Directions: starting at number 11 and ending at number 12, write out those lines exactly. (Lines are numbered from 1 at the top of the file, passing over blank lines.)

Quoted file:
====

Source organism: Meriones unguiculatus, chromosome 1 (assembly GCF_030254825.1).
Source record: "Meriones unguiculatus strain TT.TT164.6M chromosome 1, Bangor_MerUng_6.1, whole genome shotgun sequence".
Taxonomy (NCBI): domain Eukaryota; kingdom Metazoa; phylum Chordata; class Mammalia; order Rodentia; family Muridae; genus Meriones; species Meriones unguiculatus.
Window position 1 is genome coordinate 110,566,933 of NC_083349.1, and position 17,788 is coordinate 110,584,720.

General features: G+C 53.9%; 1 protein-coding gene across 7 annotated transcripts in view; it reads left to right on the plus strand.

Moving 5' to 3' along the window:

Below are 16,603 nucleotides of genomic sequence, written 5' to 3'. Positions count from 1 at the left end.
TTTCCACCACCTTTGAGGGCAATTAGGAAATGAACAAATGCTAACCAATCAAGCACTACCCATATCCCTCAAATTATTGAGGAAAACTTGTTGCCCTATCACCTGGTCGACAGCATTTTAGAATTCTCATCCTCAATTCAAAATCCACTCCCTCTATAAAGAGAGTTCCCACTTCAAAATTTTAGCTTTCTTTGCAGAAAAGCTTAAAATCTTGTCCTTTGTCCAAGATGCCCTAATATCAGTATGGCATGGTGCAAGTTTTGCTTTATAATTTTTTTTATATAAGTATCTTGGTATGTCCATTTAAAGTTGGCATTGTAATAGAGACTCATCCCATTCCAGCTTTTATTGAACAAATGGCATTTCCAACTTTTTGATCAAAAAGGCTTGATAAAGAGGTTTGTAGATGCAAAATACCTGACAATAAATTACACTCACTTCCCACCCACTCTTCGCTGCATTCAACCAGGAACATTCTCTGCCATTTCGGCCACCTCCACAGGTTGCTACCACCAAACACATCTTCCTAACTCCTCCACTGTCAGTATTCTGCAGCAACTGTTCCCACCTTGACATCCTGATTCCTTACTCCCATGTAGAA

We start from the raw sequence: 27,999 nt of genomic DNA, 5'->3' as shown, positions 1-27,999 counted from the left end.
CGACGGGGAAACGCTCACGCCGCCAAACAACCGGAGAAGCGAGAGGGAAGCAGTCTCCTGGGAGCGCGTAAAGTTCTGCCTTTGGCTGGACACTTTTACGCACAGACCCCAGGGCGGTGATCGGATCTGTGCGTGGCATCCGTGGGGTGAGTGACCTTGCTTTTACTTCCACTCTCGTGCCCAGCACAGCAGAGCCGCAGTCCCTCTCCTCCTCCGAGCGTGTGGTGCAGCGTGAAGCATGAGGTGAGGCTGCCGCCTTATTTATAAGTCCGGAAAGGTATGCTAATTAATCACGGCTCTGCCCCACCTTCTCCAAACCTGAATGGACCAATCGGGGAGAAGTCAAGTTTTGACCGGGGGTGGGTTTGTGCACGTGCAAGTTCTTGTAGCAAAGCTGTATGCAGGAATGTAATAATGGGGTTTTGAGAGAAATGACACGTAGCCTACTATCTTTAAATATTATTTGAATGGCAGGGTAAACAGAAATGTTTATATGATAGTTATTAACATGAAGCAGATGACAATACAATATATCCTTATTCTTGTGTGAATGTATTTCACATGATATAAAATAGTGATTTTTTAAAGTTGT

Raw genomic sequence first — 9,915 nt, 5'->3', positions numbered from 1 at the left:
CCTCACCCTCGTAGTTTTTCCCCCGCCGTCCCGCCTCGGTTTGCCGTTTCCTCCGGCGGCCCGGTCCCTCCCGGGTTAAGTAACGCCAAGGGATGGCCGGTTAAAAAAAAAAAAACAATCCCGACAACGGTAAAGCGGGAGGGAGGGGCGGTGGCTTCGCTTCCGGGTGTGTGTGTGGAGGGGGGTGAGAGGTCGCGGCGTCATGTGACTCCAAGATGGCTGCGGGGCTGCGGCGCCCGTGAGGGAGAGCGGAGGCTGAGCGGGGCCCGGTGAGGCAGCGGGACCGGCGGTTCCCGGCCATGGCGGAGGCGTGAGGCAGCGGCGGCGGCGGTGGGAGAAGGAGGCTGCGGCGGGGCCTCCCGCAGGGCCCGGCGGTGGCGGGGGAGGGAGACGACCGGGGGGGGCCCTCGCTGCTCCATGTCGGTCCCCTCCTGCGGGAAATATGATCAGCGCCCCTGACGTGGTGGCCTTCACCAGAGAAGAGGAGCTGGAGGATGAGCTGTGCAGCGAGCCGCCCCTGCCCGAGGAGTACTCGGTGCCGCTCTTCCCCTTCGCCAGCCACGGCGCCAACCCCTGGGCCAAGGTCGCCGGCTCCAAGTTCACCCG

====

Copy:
Raw genomic sequence first — 9,915 nt, 5'->3', positions numbered from 1 at the left:
CCTCACCCTCGTAGTTTTTCCCCCGCCGTCCCGCCTCGGTTTGCCGTTTCCTCCGGCGGCCCGGTCCCTCCCGGGTTAAGTAACGCCAAGGGATGGCCGGTTAAAAAAAAAAAAACAATCCCGACAACGGTAAAGCGGGAGGGAGGGGCGGTGGCTTCGCTTCCGGGTGTGTGTGTGGAGGGGGGTGAGAGGTCGCGGCGTCATGTGACTCCAAGATGGCTGCGGGGCTGCGGCGCCCGTGAGGGAGAGCGGAGGCTGAGCGGGGCCCGGTGAGGCAGCGGGACCGGCGGTTCCCGGCCATGGCGGAGGCGTGAGGCAGCGGCGGCGGCGGTGGGAGAAGGAGGCTGCGGCGGGGCCTCCCGCAGGGCCCGGCGGTGGCGGGGGAGGGAGACGACCGGGGGGGGCCCTCGCTGCTCCATGTCGGTCCCCTCCTGCGGGAAATATGATCAGCGCCCCTGACGTGGTGGCCTTCACCAGAGAAGAGGAGCTGGAGGATGAGCTGTGCAGCGAGCCGCCCCTGCCCGAGGAGTACTCGGTGCCGCTCTTCCCCTTCGCCAGCCACGGCGCCAACCCCTGGGCCAAGGTCGCCGGCTCCAAGTTCACCCG